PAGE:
Just after World War I, the Gibbons family moves to a nice house in the suburbs. An ordinary sort of life is led by the family through the years with average number of triumphs and disasters until the outbreak of World War II.
Charles (Sir Rex Harrison) and his second wife, Ruth (Constance Cummings), are haunted by the spirit of his first wife, Elvira (Kay Hammond). Medium Madame Arcati (Dame Margaret Rutherford) tries to help things out by contacting the ghost.
Henry Hobson (Charles Laughton) is a successful bootmaker, a widower and a tyrannical father of three daughters. The girls each want to leave their father by getting married, but Henry refuses because marriage traditions require him to pay out settlements.
Brenda de Banzie
Ronald Shiner and Wally Patch appear unbilled See more »
(at around 1h 35 mins) Just before she scolds her husband for addressing her as "Biddy", a boom mic shadow passes over the lace trim on the bosom of Lady Britomart's (Marie Lohr) gown. See more »
[to son, Stephen]
Well, is there anything you know or care for?
I know the difference between right and wrong.
You don't say so! What? No capacity for business? No knowledge of law? No sympathy with art? No pretention to philosophy? Only a simple knowledge of the secret that has baffled all the lawyers, muddled all the men of business, and ruined most of the artists - secret of right and wrong. Why man, you're a genius. A master of masters. A god. And at 28, too.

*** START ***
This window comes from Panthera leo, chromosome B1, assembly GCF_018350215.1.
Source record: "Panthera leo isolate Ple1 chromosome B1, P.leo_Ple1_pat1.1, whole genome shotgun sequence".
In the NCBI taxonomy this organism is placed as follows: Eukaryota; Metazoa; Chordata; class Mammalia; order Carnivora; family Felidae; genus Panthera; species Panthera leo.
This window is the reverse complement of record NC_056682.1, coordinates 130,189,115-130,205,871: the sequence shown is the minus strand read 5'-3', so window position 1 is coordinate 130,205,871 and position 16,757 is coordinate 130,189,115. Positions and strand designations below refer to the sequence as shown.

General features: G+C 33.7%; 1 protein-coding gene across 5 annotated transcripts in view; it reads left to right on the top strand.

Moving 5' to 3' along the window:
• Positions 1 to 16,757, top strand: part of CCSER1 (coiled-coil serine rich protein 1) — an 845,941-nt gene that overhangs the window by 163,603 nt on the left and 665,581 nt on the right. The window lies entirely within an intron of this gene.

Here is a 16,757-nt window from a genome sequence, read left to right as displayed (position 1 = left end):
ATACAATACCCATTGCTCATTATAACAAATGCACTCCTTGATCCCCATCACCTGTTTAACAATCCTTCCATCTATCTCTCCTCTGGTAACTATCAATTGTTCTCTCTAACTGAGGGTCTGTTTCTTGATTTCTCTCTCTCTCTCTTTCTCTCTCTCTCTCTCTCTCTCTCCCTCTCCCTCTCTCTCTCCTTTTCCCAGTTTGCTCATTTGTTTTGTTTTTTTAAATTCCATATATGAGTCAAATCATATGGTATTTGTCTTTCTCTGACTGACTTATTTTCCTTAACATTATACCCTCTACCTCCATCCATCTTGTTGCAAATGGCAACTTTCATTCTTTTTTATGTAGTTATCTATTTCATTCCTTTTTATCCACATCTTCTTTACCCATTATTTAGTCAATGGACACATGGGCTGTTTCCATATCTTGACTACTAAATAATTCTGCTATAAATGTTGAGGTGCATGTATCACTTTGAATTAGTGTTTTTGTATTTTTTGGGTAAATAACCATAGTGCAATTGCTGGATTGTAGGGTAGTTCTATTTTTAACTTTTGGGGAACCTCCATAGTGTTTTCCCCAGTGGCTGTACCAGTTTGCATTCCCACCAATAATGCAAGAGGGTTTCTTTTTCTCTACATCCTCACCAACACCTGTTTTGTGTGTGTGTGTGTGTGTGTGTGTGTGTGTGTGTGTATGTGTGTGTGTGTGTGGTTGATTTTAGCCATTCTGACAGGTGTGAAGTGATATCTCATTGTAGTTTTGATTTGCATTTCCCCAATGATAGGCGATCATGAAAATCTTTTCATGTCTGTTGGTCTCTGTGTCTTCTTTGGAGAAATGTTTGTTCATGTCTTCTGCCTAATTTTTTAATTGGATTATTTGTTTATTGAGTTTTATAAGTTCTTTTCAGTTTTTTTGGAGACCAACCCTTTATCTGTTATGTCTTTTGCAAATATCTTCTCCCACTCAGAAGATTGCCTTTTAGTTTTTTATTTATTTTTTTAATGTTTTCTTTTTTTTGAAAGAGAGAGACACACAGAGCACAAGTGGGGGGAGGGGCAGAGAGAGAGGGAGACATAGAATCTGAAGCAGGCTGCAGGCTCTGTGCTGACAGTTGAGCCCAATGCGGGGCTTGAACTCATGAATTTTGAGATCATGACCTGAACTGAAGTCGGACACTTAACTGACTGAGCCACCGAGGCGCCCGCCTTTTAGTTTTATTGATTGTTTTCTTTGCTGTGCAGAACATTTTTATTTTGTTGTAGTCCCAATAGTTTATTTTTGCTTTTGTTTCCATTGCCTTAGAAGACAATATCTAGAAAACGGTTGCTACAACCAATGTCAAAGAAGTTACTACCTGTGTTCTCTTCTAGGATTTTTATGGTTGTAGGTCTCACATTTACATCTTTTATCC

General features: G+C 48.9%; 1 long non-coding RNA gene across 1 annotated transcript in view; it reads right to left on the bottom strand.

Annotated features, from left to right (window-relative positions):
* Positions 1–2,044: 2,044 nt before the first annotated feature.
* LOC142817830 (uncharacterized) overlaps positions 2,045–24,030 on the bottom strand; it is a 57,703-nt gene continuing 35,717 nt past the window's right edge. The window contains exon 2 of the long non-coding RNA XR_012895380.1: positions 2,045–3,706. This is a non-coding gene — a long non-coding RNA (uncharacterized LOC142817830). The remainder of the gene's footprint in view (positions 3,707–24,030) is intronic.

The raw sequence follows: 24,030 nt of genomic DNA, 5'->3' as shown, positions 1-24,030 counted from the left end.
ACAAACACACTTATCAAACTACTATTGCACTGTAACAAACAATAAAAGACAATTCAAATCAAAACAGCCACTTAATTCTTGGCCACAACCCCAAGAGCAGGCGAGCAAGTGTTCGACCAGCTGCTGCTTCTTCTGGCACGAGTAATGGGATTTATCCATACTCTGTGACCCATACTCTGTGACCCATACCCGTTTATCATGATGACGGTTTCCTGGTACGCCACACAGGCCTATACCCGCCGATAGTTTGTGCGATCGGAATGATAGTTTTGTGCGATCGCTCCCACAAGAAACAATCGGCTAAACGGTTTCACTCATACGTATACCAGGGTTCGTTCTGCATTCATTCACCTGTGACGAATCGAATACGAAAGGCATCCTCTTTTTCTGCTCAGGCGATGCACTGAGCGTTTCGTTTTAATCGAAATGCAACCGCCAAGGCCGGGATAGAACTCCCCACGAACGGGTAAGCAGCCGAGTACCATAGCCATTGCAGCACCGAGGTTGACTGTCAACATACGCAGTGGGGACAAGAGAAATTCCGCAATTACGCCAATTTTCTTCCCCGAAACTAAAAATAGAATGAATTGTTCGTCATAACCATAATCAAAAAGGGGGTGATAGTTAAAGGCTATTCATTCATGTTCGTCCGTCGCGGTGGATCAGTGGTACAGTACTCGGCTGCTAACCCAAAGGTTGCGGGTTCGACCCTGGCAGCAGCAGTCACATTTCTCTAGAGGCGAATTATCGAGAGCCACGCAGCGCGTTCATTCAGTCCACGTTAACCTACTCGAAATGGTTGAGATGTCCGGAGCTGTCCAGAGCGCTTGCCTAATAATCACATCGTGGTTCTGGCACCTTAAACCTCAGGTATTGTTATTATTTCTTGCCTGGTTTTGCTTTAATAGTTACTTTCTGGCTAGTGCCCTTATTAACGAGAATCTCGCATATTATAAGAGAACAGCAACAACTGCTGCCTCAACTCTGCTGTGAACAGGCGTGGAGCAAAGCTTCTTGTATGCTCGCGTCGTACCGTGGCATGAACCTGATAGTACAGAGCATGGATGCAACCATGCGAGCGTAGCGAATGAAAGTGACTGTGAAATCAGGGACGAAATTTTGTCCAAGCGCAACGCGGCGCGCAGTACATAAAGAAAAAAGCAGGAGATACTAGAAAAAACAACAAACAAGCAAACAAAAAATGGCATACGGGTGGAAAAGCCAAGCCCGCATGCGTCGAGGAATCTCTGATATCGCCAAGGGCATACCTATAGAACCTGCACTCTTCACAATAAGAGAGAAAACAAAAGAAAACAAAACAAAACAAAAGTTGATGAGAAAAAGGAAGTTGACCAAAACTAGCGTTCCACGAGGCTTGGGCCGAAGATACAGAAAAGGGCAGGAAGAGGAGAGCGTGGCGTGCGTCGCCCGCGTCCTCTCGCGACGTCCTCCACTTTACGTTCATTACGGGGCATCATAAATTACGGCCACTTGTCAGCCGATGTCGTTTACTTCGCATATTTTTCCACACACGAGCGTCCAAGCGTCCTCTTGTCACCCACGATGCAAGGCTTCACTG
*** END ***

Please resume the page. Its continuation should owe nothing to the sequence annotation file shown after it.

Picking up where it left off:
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As originally released, this featured a spoken prologue featuring George Bernard Shaw himself, but it has been cut from all TV and VHS prints. See more »
This movie is a George Bernard Shaw vehicle. As such it is very heavy handed. But of course that's what we love about Shaw. Isn't it?
No one yet has mentioned the cinematography. I'm no student on this topic, but the scenes where Undershaft gives a tour of his factory and his vision of paradise are truly awe inspiring. There's nothing subtle in it, it is quite vivid for its time. And I think black & white is perfect here. If it were done today in color, I'm sure it would lose something. As someone else said they're not sure why the movie is a comedy. Intentional (as a comedy) or not, t could be this scene.
I haven't seen the movie in years, it is this one scene that lives on in memory above all others.
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